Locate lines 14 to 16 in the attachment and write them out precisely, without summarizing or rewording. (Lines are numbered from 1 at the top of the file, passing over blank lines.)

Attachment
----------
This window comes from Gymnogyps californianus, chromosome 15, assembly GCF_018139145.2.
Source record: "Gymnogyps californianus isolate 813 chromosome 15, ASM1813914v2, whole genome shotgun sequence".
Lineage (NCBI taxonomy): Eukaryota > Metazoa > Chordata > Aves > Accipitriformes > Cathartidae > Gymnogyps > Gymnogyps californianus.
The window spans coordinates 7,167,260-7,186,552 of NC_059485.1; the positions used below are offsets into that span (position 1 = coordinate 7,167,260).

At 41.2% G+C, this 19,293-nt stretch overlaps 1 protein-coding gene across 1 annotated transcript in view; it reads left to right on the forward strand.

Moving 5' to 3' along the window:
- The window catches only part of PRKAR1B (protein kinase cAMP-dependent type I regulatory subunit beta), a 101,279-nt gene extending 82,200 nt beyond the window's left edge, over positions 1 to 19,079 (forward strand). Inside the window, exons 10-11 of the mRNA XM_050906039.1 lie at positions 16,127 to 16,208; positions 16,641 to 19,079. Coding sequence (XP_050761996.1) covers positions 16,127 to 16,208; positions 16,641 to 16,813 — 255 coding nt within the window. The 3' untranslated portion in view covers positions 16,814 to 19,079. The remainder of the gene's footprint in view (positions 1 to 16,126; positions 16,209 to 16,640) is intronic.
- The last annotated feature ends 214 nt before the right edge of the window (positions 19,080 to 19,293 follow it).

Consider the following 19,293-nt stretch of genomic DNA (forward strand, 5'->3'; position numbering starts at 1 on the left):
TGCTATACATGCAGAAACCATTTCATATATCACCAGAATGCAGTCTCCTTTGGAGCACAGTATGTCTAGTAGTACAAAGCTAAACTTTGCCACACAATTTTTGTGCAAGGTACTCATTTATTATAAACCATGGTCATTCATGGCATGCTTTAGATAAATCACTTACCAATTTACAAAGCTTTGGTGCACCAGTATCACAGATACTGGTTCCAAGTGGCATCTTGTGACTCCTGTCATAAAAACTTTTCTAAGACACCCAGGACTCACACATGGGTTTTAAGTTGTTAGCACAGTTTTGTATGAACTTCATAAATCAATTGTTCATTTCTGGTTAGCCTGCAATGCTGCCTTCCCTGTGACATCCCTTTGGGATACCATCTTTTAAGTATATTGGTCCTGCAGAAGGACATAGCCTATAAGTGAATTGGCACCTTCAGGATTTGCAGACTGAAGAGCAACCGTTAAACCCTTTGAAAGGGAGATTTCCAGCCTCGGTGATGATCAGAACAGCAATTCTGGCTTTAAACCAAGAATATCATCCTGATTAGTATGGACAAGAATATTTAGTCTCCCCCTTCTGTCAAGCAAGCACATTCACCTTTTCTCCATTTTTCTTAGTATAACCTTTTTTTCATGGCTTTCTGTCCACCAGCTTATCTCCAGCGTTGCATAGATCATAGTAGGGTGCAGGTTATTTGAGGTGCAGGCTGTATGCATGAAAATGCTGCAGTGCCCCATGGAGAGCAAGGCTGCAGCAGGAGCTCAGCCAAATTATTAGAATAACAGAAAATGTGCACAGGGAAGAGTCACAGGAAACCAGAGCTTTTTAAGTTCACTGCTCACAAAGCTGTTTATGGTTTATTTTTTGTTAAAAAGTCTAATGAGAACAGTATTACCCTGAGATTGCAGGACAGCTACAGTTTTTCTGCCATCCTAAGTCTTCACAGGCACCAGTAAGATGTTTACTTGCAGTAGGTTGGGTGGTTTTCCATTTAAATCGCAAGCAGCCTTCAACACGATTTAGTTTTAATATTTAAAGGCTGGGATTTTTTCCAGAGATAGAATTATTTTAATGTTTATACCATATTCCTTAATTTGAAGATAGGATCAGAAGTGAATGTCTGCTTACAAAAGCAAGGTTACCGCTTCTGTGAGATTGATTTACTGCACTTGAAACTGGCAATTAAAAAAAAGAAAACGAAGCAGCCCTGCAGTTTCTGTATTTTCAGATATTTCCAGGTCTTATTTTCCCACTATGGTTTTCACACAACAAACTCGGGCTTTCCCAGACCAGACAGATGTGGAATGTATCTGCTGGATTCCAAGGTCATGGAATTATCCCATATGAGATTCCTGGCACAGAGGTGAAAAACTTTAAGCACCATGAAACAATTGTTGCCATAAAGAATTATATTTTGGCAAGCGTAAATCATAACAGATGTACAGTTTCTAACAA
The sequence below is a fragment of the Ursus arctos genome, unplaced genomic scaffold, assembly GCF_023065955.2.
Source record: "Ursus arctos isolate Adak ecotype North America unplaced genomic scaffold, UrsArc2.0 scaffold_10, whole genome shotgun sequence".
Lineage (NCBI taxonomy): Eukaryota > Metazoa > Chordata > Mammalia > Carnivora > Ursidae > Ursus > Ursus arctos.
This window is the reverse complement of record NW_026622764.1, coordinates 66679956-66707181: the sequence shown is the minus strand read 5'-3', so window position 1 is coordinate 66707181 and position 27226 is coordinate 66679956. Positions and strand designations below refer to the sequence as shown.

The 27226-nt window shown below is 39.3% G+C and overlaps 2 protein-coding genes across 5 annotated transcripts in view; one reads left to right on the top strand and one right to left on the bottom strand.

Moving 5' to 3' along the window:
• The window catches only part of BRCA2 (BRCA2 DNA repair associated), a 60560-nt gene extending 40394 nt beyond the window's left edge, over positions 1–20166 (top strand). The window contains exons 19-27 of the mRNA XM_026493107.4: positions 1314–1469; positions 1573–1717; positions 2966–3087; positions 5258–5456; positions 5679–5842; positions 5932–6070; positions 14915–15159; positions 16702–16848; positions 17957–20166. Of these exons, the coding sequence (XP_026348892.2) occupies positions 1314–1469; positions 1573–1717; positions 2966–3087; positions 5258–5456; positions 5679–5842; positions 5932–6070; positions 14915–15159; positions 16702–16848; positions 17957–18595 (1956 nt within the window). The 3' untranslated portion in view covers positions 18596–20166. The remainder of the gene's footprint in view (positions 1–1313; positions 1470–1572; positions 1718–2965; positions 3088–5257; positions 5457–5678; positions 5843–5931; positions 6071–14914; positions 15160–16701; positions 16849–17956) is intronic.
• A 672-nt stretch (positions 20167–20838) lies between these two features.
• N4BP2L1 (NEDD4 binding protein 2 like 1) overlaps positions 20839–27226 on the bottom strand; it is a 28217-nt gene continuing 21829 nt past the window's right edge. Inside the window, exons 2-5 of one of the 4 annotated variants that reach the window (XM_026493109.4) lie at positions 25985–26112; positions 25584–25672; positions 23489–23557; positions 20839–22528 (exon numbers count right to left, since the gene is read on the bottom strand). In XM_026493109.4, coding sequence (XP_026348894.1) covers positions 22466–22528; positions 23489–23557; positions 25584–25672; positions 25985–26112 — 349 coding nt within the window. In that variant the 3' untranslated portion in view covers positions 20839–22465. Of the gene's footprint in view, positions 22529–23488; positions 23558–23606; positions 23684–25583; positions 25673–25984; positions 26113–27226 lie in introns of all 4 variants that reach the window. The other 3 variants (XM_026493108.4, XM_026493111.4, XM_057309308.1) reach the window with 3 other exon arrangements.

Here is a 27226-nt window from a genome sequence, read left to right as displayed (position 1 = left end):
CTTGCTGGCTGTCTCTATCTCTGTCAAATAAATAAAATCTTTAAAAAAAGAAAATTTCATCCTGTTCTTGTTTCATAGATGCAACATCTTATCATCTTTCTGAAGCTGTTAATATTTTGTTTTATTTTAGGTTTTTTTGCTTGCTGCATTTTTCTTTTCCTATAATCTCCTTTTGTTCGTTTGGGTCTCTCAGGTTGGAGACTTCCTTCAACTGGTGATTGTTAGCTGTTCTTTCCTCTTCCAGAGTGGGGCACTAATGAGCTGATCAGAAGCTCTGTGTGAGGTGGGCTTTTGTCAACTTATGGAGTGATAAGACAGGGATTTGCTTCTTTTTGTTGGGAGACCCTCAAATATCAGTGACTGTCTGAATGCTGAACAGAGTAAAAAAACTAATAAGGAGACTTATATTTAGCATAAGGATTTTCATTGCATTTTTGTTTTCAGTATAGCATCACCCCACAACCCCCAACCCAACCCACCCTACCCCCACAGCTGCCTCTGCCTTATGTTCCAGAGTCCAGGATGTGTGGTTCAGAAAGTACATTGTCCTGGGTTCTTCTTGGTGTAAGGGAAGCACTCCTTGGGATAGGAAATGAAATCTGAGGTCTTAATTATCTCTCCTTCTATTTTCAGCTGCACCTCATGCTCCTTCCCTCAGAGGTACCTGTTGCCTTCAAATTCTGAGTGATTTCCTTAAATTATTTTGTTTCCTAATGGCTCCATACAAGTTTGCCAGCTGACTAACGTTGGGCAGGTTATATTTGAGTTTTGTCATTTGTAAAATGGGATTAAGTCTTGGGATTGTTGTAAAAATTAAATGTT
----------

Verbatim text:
This window is the reverse complement of record NW_026622764.1, coordinates 66679956-66707181: the sequence shown is the minus strand read 5'-3', so window position 1 is coordinate 66707181 and position 27226 is coordinate 66679956. Positions and strand designations below refer to the sequence as shown.

The 27226-nt window shown below is 39.3% G+C and overlaps 2 protein-coding genes across 5 annotated transcripts in view; one reads left to right on the top strand and one right to left on the bottom strand.

Moving 5' to 3' along the window: